Team Genius

Event Off Sale: Tickets no longer available

PopGun Presents

Team Genius

Donora, Ego Puppets, Basement Batman

Feb 22

Doors: 8:30 pm / Show: 8:30 pm

Glasslands Gallery

Brooklyn, NY


Off Sale

This event is 21 and over

Team Genius
Team Genius
CMJ said: "It doesn't take exceptionally high IQs to realize the power of bouncy synths and endless falsettos, but it helps," while L Magazine put it this way: "Their material reveals a band with a sophisticated understanding of pop music, honing in on gliding harmonies and bright, boxy choruses." Either way, we agree.
Jake H. met Casey a few hours after she was born. He was disappointed she was a girl and cried. Eighteen years later, he got over it, and they started a band. A few years after that, they suckered another kid named Jake into playing bass. After shooting down Casey's idea to name the band "Casey and the Jakes," they became Donora.

Jake H. plays the drums, triggers samples from his octapad, and sings backup. Casey sings and tries very hard to remember the right guitar chords to play. Jake C. plays bass and reminds Casey which key each song starts in. Together they play melodic, dance-worthy, garage pop.
Ego Puppets
Ego Puppets would be a brain child if its father had had any brain children. If the father had, the father's name would have been Eric Feigenbaum, who would have given brain birth to Ego Puppets by himself, in a dark studio in brooklyn, playing with his toys--a sort of brain immaculate conception, if you will. Hopefully, you won't.

That was the best way to start this bio. With any luck, we will soon find the best way to end it.

So there's this guy, Eric Feigenbaum, who's been producing records for bands around NYC and touring as a sound engineer for national bands like MGMT and Passion Pit. And while he wasn't on the road or in the studio working on somebody else's record, he got to toying around with some ideas of his own, mixing strange samples and synthesizers, making electronic percussion instruments out of samples of street corners and construction crews, squashing and destroying entire other songs to create oscillator patterns for synthesizer patches, creating strange new vocal treatments to help him frame some very strange stories, and some even stranger ideas about the world, art and culture, relationships, maturity, apathy, and fate.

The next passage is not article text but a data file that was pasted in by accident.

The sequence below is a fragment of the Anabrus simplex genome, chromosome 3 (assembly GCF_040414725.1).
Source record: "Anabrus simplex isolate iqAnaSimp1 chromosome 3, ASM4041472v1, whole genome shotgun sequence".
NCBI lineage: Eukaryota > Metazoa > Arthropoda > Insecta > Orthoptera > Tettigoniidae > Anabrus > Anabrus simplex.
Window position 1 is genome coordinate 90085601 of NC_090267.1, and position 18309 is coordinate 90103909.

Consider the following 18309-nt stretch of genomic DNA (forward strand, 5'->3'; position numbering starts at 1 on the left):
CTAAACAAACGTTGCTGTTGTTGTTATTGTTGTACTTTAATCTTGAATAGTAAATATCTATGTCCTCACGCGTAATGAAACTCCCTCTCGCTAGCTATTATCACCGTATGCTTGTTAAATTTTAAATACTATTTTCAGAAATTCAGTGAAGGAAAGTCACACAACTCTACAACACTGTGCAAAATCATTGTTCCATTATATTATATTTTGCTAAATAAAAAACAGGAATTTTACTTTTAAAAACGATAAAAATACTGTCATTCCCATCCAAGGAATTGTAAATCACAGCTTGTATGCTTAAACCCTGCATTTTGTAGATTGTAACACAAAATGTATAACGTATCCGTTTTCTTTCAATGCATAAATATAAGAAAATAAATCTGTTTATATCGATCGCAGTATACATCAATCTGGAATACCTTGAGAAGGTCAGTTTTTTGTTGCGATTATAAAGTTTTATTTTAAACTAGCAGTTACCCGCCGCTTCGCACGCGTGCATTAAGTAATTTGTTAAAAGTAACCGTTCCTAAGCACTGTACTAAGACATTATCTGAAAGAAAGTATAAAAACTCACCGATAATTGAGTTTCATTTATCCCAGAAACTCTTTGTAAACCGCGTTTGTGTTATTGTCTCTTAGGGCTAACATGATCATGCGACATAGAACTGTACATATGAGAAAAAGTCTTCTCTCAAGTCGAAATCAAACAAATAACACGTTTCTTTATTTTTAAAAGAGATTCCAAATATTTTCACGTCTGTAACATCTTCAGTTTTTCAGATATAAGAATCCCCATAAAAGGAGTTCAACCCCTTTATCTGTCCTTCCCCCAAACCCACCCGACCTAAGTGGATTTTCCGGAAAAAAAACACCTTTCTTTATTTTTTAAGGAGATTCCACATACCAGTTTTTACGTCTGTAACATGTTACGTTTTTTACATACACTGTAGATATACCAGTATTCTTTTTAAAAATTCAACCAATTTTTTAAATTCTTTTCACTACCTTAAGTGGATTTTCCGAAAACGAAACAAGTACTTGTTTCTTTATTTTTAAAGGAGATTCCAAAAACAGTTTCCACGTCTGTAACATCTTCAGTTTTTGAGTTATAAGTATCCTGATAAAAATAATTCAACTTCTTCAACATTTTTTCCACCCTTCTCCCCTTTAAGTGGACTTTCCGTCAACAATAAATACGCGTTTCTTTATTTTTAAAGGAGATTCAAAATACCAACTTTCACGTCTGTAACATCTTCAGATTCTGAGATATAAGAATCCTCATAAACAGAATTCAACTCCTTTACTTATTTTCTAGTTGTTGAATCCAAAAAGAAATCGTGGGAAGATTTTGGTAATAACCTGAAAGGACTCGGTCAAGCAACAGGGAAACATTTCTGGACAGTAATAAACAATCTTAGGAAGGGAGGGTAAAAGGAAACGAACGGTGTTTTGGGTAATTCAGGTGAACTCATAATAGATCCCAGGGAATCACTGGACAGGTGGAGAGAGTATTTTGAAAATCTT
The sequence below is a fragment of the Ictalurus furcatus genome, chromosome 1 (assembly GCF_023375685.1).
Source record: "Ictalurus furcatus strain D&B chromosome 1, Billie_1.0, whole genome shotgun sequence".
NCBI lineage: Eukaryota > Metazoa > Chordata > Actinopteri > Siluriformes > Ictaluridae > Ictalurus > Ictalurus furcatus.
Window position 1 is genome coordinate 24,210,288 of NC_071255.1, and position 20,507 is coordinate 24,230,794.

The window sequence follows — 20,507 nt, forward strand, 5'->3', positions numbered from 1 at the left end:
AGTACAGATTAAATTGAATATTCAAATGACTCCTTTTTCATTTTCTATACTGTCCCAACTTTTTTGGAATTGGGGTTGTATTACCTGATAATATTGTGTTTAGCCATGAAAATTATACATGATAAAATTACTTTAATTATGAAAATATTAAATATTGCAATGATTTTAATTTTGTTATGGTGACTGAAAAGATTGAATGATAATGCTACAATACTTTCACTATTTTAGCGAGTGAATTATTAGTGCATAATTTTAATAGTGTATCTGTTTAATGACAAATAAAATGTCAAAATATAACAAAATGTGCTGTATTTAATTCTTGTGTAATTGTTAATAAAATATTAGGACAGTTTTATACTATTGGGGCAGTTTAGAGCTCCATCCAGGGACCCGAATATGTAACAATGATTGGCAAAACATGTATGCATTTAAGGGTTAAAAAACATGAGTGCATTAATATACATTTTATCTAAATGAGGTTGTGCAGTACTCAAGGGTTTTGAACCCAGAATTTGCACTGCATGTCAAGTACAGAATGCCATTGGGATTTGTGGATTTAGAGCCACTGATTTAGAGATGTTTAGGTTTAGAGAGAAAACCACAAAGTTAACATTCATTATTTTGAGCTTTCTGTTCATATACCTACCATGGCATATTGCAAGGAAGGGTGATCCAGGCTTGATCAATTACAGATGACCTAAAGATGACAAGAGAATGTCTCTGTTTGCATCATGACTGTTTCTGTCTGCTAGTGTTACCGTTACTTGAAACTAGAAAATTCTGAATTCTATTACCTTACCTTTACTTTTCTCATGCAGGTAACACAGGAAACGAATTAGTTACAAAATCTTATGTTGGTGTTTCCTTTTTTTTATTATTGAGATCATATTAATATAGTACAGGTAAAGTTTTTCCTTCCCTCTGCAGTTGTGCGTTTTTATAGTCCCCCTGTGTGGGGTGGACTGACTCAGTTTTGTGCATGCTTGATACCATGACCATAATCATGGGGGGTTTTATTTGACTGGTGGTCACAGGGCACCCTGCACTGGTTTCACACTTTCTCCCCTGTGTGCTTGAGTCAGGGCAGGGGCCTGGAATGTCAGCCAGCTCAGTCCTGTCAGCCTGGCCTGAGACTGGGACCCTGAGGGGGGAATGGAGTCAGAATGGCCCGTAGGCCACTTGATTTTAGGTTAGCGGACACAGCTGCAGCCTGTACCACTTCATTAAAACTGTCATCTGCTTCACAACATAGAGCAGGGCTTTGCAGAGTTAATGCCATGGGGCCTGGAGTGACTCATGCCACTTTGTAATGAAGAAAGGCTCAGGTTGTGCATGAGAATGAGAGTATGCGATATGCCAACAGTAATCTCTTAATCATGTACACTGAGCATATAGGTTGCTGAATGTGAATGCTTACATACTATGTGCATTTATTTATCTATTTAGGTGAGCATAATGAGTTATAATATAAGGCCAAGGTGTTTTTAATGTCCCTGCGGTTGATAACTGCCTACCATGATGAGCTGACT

Some songs came quickly, written and recorded almost fully-formed in the space of an afternoon. Others took months. Without a plan or a goal, or a live show, or a band, or even an idea of what to do with whatever he was making, Eric took nearly two years to finally decide to put out just five of the nearly sixty songs he'd demoed during that same time. In fact the process of "finishing" those five songs, Eric describes as being more of a process of simply deciding they were done. "I thought I had been creating demos, really, and so it wasn't until I finished that i realized they were done, and realized that they had sort of reached a point where they were beyond any further deconstruction. That's when I walked away."

And it wasn't until he started passing around the ep to enthusiastic friends and music biz heads that he even considered starting a band to play the songs. "My whole artistic life had been in the studio. I always thought of myself as a producer first and foremost. For the most part, my only real relationship with live music was from the soundbooth." When a manager friend told him he should make it his first priority to get a live show together, he finally decided it was time. Not wanting to follow a traditional route and slowly bloat into what could have easily been a six-piece unit, he decided instead to sort of recreate the process of producing the songs on stage.

This meant a laptop, Ableton Live, a bunch of midi controllers, loopers, samplers, and kick ass drummer. For the kick ass drummer, he turned to his friend Sarab Singh, drummer for Harper Blynn, whom Eric had worked with for years. The end result of the live experiment turned out to be a high-energy, sometimes manic, occasionally dj-ish, often emotionally charged, very noisy, very dancey live show, blending many of the sounds used on the ep with extended looped jams of electronic mayhem.
Basement Batman
We were all friends as young boys. Getting into trouble, trying to be Air Jordan on the court and the Fresh Prince in class. They would listen to Pac and Biggie and I would listen to The Beatles and my dad’s disco tapes. It’s pretty much the same now. We all live together and made these songs in our apartment in Bushwick out of a crappy bass amp, an effects pedal and a Johnson electric guitar. We’re not exactly sure what were doing, but we really mean it. Basement Batman was the first name we ever came up with and we like it.
Venue Information:
Glasslands Gallery
289 Kent Avenue
Brooklyn, NY, 11249